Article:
As promised, 338: A Memoir is now available in eBook formats via Amazon’s Kindle store ($2.99) and Smashwords (free for a limited time/name your price.) If you do take the time to download and read it, please rate/review! Either way, you’re awesome for life in my
338: A Memoir…I’m finally done. With over 30-years in the making and at least ten years in writing and putting it off until a proper ending unfolded, I’m so done. I hope it sheds some light on what’s happening in our country’s mental health industry
Three more chapters have been added to 338: A Memoir by Andrea Afra. If you’ve been following along, you can click here to pick up where you left off—Chapter 7: Jimbo. Read Chapters 1-9 now in the original post or wait a bit longer for the full
Three more chapters set free… you can read them now in the original post or wait a few more weeks until the remaining chapters are released.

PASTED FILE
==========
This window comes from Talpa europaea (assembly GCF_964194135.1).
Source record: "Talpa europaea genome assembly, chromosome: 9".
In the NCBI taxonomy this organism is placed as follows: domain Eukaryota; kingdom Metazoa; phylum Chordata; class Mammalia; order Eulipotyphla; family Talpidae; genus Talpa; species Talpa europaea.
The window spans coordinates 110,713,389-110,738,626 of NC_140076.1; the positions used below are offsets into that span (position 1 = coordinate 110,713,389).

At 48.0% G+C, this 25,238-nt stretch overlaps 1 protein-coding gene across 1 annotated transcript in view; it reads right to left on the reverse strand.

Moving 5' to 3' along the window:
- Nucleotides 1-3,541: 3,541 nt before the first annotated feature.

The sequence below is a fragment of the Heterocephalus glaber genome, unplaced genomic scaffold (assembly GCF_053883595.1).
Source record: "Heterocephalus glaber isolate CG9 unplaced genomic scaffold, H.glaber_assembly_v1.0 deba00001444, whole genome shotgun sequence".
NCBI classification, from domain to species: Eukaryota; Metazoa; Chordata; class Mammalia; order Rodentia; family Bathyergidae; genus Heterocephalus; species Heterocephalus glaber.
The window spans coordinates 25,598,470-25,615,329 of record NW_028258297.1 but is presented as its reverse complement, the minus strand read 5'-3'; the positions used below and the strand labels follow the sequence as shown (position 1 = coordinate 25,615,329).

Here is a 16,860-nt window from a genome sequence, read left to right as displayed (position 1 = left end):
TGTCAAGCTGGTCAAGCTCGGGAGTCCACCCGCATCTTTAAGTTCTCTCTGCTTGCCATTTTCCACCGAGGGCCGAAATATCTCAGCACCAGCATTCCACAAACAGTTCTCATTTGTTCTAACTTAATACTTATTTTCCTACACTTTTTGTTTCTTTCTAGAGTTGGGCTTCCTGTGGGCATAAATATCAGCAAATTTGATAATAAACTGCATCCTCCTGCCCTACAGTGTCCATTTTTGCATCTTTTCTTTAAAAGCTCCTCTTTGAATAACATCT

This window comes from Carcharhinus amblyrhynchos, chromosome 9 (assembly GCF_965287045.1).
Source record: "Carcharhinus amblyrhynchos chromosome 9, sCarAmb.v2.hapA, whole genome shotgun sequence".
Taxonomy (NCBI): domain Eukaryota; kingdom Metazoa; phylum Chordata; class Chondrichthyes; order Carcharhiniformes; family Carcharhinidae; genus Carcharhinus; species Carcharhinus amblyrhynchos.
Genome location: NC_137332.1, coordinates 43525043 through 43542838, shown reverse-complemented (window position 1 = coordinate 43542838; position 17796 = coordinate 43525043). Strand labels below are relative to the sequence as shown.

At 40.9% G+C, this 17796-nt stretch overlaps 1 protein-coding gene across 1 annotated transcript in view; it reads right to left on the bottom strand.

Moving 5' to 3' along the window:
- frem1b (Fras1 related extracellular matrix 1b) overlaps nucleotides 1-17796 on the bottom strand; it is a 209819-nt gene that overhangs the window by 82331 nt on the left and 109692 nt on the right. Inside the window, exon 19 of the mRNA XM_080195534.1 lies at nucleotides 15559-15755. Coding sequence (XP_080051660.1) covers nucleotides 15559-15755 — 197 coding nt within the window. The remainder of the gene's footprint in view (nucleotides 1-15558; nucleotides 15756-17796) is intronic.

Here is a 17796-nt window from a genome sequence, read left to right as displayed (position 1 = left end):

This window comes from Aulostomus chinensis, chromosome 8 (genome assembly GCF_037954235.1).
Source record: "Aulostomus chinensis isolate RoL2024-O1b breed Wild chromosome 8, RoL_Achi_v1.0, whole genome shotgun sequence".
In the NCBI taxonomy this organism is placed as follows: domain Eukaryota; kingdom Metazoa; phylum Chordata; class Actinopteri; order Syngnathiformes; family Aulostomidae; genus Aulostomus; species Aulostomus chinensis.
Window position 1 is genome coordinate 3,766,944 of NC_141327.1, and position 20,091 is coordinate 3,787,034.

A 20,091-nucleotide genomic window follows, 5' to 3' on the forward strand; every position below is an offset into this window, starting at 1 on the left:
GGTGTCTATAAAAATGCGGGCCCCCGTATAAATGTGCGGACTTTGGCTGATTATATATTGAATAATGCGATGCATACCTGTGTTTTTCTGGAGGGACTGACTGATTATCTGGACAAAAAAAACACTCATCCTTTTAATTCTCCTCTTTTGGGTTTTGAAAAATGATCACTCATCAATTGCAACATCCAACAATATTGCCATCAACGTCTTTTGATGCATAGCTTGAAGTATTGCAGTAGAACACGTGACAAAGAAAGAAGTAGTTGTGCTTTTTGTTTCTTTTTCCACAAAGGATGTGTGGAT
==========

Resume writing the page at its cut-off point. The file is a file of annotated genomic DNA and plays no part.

338 was the number assigned to me, and to others who were there before and after me. I’ve never met another 338, but maybe this story will finally reach one. I hope they’re okay, whoever they are. And if you’ve ever been there, no matter your number, I hope you’re okay now too.
338 was the number assigned to me, and to others who were there before and after me. I’ve never met another 338, but maybe this story will finally reach one. I hope they’re okay, whoever they are.
Diego drank first then poured a cup for his wife. They’ve held these ceremonies every Friday for the last eight years and yet she still had a pained expression as she swallowed the drink. A woman assisting with the ceremony went next. Lucy followed. She looked beautiful and serious in the candlelight. Then it was my turn.
Dear Mom, A friend of yours told a story about you at your memorial service that said so much about you and your love for life and people and nature. You told her that when a butterfly passed by, it was on its way to
By Andrea Afra After investing several days of my sixth summer into the wiggling and tugging of a loose tooth, victory was finally mine. I held pinched between my thumb and forefinger the very first bottom tooth I had ever lost: The Right Central Incisor.